Learning Outcomes

Subject-specific Knowledge:
  • On successful completion of this module students will:
  • be able to assess and devise appropriate ways to communicate a difficult principle or concept.
  • will have gained a broad understanding of many of the key aspects of teaching in schools.
  • will have an advanced understanding of Biological Sciences through having to explain to others.
  • will have an advanced understanding of the problems of public perception of science.
Subject-specific Skills:
  • Will know the responsibilites and appropriate conduct for a teacher.
  • Will know how to give (and take) feedback on Biological Sciences issues.
  • Will be able to undertake public speaking on Biological Sciences generally.
  • Will know how to prepare lesson plans and teaching materials for Biological Sciences.
Key Skills:
  • Be able to communicate effectively, both one to one and with small groups.
  • Be able to understand the needs of individuals.
  • Be able to use interpersonal skills when dealing with colleagues.
  • Be able to improvise when necessary.
  • Be able to organise, prioritise and negotiate.
  • Will know how to work with others in teams.

Modes of Teaching, Learning and Assessment and how these contribute to the learning outcomes of the module

  • This module includes an initial training course, lectures, tutorials and a school placement.
  • The initial training course provides an introduction to working in schools and with pupils. The lectures provide the means to give a concise, focused presentation on generic aspects of key transferable skils (e.g. teaching and learning skills and presentation skills). The lecture material will be explicitly linked to scenarios that are likely to arise in the school placement. When appropriate, the lectures will also be supported by the distribution of written material, or by information and relevant links on DUO.
  • The tutorials will provide opportunity for students to share their experiences and to discuss specific issues in Biological Sciences education and the public perception of science, giving them the chance to develop their theoretical understanding and communication skills. Students will be able to obtain further help in their studies by approaching the course leaders, either after lectures or tutorials or at other mutually convenient times.
  • The school placement allows the student to develop a range of interpersonal skills and the professional competencies expected of an effective teacher (or a facilitator to others), thus ensuring that the learning outcomes are met. Student performance will be summatively assessed through a Journal of Teaching Activity, an End of Module Report, an End of Module Presentation and a Teacher's Assessment.
  • The Journal of Teaching Activity and End of Module Report will provide the means for students to reflect on their own personal development, on their experience of school and the organisation of teaching and on pupils' science learning, and to demonstrate written communication skills.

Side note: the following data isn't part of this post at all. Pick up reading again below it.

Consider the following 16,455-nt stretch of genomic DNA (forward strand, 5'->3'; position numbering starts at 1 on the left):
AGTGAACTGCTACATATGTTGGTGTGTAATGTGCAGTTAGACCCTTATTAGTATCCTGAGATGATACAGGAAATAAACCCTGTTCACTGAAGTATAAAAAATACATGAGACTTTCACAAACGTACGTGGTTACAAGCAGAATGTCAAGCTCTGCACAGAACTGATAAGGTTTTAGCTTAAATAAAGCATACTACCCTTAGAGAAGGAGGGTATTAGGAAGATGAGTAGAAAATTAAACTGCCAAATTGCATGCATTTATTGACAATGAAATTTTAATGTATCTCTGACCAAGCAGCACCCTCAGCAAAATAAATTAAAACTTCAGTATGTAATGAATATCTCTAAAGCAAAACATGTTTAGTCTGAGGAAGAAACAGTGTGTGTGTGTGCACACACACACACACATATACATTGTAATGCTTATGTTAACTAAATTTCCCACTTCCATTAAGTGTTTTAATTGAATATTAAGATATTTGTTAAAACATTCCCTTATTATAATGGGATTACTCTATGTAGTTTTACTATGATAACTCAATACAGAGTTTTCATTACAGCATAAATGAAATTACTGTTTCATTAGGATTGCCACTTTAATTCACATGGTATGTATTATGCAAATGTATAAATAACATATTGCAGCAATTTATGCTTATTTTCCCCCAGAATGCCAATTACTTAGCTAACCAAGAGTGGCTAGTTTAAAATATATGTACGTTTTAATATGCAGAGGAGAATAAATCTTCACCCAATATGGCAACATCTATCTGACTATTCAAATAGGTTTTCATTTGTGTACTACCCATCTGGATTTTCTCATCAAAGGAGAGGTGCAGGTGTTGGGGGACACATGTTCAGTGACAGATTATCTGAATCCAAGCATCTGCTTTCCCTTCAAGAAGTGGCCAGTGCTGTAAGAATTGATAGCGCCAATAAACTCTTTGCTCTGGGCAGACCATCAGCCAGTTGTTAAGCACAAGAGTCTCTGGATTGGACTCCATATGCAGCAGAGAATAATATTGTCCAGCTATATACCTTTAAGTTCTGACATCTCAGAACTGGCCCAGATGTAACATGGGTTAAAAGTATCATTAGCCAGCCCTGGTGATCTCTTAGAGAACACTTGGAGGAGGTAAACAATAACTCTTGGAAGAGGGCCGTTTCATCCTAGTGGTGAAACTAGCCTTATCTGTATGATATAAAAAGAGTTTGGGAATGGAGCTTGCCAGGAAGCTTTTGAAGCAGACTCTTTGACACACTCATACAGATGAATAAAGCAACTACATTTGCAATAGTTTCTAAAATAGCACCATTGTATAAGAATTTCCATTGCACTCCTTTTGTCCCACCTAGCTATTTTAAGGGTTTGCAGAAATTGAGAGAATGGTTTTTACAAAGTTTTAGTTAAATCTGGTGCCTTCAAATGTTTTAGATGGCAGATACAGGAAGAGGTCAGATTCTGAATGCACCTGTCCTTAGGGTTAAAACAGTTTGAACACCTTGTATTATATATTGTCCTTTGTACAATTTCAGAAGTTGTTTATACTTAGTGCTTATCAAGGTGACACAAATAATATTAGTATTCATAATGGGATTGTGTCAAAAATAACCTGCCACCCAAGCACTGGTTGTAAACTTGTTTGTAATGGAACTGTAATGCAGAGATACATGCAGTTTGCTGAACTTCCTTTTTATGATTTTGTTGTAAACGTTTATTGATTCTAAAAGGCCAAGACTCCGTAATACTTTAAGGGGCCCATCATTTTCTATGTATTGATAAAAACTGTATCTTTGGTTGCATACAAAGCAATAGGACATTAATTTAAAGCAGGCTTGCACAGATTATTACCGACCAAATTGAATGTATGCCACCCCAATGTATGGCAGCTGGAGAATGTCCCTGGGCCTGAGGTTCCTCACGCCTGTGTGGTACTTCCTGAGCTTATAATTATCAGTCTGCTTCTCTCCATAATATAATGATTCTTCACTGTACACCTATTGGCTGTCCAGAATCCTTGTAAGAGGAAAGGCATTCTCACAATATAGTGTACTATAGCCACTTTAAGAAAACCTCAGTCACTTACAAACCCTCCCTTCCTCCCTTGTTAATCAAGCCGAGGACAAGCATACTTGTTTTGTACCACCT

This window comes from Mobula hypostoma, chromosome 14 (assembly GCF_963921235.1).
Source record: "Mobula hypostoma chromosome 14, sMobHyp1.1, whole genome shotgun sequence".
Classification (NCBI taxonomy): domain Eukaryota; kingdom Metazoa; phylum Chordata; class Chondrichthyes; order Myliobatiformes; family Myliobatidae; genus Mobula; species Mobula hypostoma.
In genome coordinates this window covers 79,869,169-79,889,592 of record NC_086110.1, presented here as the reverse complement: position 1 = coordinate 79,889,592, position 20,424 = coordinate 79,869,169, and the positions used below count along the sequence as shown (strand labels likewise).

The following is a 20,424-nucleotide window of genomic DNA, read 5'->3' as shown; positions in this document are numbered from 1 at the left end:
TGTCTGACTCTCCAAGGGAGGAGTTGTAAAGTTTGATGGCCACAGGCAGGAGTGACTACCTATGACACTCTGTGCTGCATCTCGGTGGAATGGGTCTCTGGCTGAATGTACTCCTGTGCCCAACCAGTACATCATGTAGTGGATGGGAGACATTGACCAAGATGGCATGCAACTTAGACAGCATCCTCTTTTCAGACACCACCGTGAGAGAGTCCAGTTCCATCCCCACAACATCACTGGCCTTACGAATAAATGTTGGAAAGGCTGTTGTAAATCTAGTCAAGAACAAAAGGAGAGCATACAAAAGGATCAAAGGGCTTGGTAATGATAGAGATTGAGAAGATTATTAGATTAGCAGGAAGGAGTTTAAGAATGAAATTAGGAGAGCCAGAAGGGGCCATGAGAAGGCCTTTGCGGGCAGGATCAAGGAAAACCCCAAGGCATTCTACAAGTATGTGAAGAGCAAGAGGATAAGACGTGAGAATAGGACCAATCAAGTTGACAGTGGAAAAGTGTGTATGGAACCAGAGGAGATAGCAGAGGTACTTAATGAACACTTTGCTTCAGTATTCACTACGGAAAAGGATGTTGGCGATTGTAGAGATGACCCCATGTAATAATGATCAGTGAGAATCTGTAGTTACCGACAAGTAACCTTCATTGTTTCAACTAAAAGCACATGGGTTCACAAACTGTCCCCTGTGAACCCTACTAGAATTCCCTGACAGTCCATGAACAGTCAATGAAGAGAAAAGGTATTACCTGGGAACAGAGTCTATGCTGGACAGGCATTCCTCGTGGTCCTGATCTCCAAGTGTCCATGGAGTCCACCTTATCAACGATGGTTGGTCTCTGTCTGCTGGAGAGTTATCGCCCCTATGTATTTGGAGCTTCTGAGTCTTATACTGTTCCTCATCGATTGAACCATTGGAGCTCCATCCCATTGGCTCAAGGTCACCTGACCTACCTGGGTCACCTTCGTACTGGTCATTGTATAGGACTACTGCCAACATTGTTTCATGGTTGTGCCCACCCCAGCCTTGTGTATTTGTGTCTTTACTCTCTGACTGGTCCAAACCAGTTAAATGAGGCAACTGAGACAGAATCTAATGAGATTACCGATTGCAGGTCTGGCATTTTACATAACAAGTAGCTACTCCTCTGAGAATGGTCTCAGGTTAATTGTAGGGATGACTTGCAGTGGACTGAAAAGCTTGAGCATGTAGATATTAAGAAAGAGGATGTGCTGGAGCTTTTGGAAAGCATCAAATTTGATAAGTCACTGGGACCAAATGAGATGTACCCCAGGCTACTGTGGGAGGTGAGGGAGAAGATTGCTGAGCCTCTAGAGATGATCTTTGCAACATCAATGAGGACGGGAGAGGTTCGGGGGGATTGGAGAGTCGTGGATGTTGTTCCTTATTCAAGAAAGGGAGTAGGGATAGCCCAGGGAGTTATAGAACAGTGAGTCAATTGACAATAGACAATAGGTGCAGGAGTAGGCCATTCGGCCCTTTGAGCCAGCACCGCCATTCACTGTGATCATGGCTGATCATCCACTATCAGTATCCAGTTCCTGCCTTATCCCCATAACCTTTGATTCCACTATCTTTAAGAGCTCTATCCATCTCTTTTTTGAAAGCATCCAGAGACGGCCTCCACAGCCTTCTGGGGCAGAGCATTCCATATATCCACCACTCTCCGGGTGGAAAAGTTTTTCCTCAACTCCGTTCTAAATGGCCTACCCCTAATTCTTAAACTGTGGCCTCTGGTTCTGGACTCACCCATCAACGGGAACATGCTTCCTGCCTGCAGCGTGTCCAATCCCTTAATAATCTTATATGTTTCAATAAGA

• The End of Module Presentation will enable students to give a practical demonstration of teaching competencies including oral communication skills.
  • The Teacher's Assessment is an independent corroboration of progress, including the student's approach, attitude, appreciation of key educational skills and performance in the Special Project.

Teaching Methods and Contact Hours

Activity Number Frequency Duration Total/Hours
Lectures 4 1 hour 4
Tutorials 6 1 hour 6
School placement 10 1 per week 4 hours 40
Preparation and Reading 150
Total 200

Summative Assessment

Component: Journal of Teaching Activity Component Weighting: 30%
Element Length / duration Element Weighting Resit Opportunity
Journal of Teaching Activity 100%
Component: End of module report Component Weighting: 40%
Element Length / duration Element Weighting Resit Opportunity
End of module report 5000 words 100%
Component: End of module presentation Component Weighting: 20%
Element Length / duration Element Weighting Resit Opportunity
End of module presentation 20 minutes including time for questions 100%
Component: Teacher's assessment Component Weighting: 10%
Element Length / duration Element Weighting Resit Opportunity
Teacher's assessment 100%

Formative Assessment:

Tutorial discussion of students' experiences; lesson evaluations; informal discussions of student progress with teachers or with the course coordinator when necessary, including interim feedback on design of Special Project.


Attendance at all activities marked with this symbol will be monitored. Students who fail to attend these activities, or to complete the summative or formative assessment specified above, will be subject to the procedures defined in the University's General Regulation V, and may be required to leave the University